Young children with special needs often have similar goals, for example: matching, identifying, labeling, sorting, counting, categorizing, colors, numbers, letters, shapes, sounds, and fine/gross motor and social skills.
There are many daily activities that incorporate a variety of educational goals within them. When playing with their child, parents are often reinforcing their child’s IEP goals and may not even realize the value and importance of what they are doing.
Educators can partner effectively with parents by acknowledging what they already do. Help parents by providing them with a few ideas to stimulate their imaginations and encourage participation in their child’s education outside of the classroom.
Some simple suggestions can include:
Music: Practice skills by singing songs about what you are learning. Body parts: song “Head, Shoulders, Knees, and Toes.” Encourage parents to adapt or make up songs, “Old McDonald Had a Zoo” etc.
Goal Card: In order to actually be aware of what a child’s goals are, it is helpful for goals to be visible. This can be especially helpful for students with lots and lots of goals. Make a 5”x7” card with a couple of the child’s goals on it and encourage parents to put it on the fridge. Glance at it regularly.
Incorporate a child's favorite things into activities. For example, If he likes cars, then he can count them, sort them, paint them, build garages, write/read or draw stories about them, learn safety signs, add and subtract them etc.
Help parents create a supportive action plan. Look at the child’s goals. How do they fit logically into normal daily activities? Make a list of the goals and corresponding daily activities. Now parents have a plan that isn't overwhelming.
Here are some sample IEP goals and matching activities:
- Sorting—socks and shoes (match, identify, label, categorize, color, size)
- Increasing time on task (use timers, water, sand, kitchen, alarm clock)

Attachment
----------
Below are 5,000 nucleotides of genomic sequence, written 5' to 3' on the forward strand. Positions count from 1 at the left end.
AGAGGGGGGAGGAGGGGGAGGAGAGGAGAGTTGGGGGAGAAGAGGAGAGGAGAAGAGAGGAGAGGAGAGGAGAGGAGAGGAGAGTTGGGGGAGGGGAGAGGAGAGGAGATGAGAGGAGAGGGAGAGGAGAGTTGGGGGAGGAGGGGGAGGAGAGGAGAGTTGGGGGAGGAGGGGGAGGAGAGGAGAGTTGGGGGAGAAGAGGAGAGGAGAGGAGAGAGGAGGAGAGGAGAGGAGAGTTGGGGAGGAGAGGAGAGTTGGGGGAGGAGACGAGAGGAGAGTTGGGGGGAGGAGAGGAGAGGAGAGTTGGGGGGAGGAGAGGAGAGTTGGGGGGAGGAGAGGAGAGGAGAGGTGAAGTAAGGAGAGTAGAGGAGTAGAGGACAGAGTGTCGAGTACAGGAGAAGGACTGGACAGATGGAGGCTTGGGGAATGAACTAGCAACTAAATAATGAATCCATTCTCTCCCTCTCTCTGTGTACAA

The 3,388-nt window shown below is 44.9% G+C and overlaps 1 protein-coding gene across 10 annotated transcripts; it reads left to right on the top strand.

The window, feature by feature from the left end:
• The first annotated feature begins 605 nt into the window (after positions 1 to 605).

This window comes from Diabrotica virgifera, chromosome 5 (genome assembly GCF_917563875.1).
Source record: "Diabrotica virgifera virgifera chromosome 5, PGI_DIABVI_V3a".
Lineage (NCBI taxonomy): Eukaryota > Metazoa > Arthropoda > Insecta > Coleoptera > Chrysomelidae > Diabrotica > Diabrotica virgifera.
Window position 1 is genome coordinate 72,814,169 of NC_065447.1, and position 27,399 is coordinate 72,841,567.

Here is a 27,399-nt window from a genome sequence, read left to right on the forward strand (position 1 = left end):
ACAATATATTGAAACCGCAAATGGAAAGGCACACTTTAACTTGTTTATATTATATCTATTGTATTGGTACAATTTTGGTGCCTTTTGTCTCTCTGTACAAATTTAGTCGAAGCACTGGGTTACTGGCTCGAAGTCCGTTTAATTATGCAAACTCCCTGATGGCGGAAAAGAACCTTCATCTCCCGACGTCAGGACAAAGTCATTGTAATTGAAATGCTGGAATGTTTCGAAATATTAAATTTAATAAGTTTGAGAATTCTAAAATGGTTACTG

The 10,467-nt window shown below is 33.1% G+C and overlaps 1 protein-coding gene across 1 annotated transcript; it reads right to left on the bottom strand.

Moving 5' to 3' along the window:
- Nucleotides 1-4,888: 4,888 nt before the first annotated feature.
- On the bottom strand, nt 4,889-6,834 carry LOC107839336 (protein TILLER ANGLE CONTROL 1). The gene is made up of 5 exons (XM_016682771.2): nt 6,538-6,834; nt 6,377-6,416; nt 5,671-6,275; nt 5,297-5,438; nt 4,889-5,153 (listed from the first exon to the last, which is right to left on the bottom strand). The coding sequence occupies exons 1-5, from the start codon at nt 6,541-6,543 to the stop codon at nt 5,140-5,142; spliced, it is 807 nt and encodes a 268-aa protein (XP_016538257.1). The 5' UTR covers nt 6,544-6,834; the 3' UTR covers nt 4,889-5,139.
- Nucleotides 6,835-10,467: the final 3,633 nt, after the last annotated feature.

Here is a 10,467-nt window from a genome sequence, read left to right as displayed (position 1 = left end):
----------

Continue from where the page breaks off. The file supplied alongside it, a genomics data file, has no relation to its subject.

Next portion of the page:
- Following Routine (provide visual schedules, word and/or objects)
- Increasing expressive language (make box of items that begin or end in sounds identified in IEP) (Ex. Beginning sound “B”—book, bear, button, baby bottle; ending sound “T”—coat, hat, bat, mitt)
- Rote counting—count out silverware while putting it away
- Number concepts—cooking (give me one cup of water, two eggs)
- Self-help—dressing skills (pull up own pants, zip up own jacket, play dress up)
- Categorize—clean up (shoes go in bottom of closet, socks in drawer)
- Sensory—outside (if too excited, push slowly in swing; if low-energy, put on up-tempo music, play chase)
- more/less (people or cars)
- counting (number of trucks)
- transitioning (transition items to take with, items to show where they are going, visual schedule)
- safety (looking for crosswalks, watching out for cars, identifying safety signs)
- colors (find green vegetables in grocery store)
- categorizing (banana/fruit, green beans/vegetables)
- counting (put four tomatoes in the bag)
- identify (“get the peanut butter for me”)
- label (“what did you pick out?”)
- big/little (pick out a big apple and a little apple)
- counting (number of people in line)
- social skills with teller (answering question, “What’s your name?” “How old are you?”)
- waiting—praise waiting, find items in environment to identify
- self-help—teach how to communicate need to go to the bathroom when in public
- label—items in stores
- sensory—touching textures, tolerating crowds, noise
All children benefit when everyone works together to create opportunities for learning.
Joan Green is a member of the National Autism Resources Advisory Board and was Special Education Teacher of the year for the Los Angeles Unified School District.